OECD Economics Department Working Papers

Working papers from the Economics Department of the OECD that cover the full range of the Department’s work including the economic situation, policy analysis and projections; fiscal policy, public expenditure and taxation; and structural issues including ageing, growth and productivity, migration, environment, human capital, housing, trade and investment, labour markets, regulatory reform, competition, health, and other issues.

The views expressed in these papers are those of the author(s) and do not necessarily reflect those of the OECD or of the governments of its member countries.

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A Revival of the Private Rental Sector of the Housing Market?

Lessons from Germany, Finland, the Czech Republic and the Netherlands

This Working Paper studies ways to stimulate the private rental sector (PRS) of the housing market – and compares experiences with policies and reforms in Germany, the Netherlands, Finland and the Czech Republic. Although in many countries the PRS has decreased in importance since the Second World War, there are signs of a growing importance and possible ‘revival’ of the PRS. A well-functioning PRS and neutrality in housing policies can improve the functioning of the housing market – by promoting residential mobility, increasing housing options for households and generating competitive supply and affordable prices. The PRS can have positive effects on the economy and labour mobility and reduce inefficiencies and risks of owner-occupied and social housing. Trade-offs between goals in housing policies, and regulatory impediments to a level playing field between segments of the housing market (owner-occupancy, social rental, private rental) are analysed. The article outlines policy options in promoting a well-functioning PRS: lessons are drawn on tenancy security, rent-setting regulations, social housing, demand subsidies, fiscal measures for rental and owner-occupied housing and barriers for PRS supply. Experiences from the countries show that it is hard to create a level playing field – there are inefficiencies in all four countries. Nonetheless, there are many positive experiences of stimulating the PRS: reforms in Finland and the Czech Republic stimulated the PRS to become a competitive and important part of the housing market, and Dutch policies are adapted to stimulate a level playing field. The ‘resilience’ of the German housing system during the economic crisis shows that the large PRS and tenure neutrality have important stabilising effects on the German economy.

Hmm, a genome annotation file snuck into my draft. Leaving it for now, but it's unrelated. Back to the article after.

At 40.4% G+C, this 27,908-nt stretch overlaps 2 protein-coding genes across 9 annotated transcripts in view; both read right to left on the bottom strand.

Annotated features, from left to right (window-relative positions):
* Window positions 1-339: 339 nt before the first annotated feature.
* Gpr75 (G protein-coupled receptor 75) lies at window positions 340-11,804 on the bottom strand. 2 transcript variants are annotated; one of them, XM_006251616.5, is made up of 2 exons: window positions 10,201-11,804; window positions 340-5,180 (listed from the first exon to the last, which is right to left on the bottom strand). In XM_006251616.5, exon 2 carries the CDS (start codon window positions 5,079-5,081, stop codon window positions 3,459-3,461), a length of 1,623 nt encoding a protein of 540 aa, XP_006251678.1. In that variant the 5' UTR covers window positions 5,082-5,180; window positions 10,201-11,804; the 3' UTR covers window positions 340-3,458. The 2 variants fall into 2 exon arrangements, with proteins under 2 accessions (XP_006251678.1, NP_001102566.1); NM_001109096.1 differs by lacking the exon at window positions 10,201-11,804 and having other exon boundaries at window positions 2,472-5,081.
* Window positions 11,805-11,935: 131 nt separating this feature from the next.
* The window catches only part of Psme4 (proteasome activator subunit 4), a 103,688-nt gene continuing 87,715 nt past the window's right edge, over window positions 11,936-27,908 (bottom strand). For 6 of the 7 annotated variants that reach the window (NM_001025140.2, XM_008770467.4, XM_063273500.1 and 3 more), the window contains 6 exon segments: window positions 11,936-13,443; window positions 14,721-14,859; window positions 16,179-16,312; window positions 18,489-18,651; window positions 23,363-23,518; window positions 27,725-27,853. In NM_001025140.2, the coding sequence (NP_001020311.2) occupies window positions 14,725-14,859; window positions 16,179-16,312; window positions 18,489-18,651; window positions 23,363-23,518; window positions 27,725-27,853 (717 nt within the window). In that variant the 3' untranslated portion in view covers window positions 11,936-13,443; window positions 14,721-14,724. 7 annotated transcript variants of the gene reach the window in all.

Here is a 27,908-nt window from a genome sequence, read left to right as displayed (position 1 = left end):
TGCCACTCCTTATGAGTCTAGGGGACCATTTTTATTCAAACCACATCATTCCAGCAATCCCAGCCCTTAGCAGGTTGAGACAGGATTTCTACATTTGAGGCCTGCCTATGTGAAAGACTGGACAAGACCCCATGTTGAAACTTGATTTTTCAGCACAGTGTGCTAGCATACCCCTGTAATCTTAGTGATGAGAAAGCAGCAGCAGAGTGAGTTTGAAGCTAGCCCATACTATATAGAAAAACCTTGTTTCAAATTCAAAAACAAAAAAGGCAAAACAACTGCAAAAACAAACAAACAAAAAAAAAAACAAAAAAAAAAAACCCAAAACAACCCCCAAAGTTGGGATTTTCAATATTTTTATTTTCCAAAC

Keywords: housing finance, Netherlands, housing policies, social rental, Germany, housing market, Czech Republic, private rental, housing prices, labour mobility, Finland
JEL: H24: Public Economics / Taxation, Subsidies, and Revenue / Personal Income and Other Nonbusiness Taxes and Subsidies; R21: Urban, Rural, Regional, Real Estate, and Transportation Economics / Household Analysis / Urban, Rural, Regional, Real Estate, and Transportation Economics: Housing Demand; R52: Urban, Rural, Regional, Real Estate, and Transportation Economics / Regional Government Analysis / Regional Government Analysis: Land Use and Other Regulations; G21: Financial Economics / Financial Institutions and Services / Banks; Depository Institutions; Micro Finance Institutions; Mortgages; R38: Urban, Rural, Regional, Real Estate, and Transportation Economics / Real Estate Markets, Spatial Production Analysis, and Firm Location / Production Analysis and Firm Location: Government Policy; E21: Macroeconomics and Monetary Economics / Consumption, Saving, Production, Investment, Labor Markets, and Informal Economy / Macroeconomics: Consumption; Saving; Wealth; L74: Industrial Organization / Industry Studies: Primary Products and Construction / Construction; R31: Urban, Rural, Regional, Real Estate, and Transportation Economics / Real Estate Markets, Spatial Production Analysis, and Firm Location / Housing Supply and Markets
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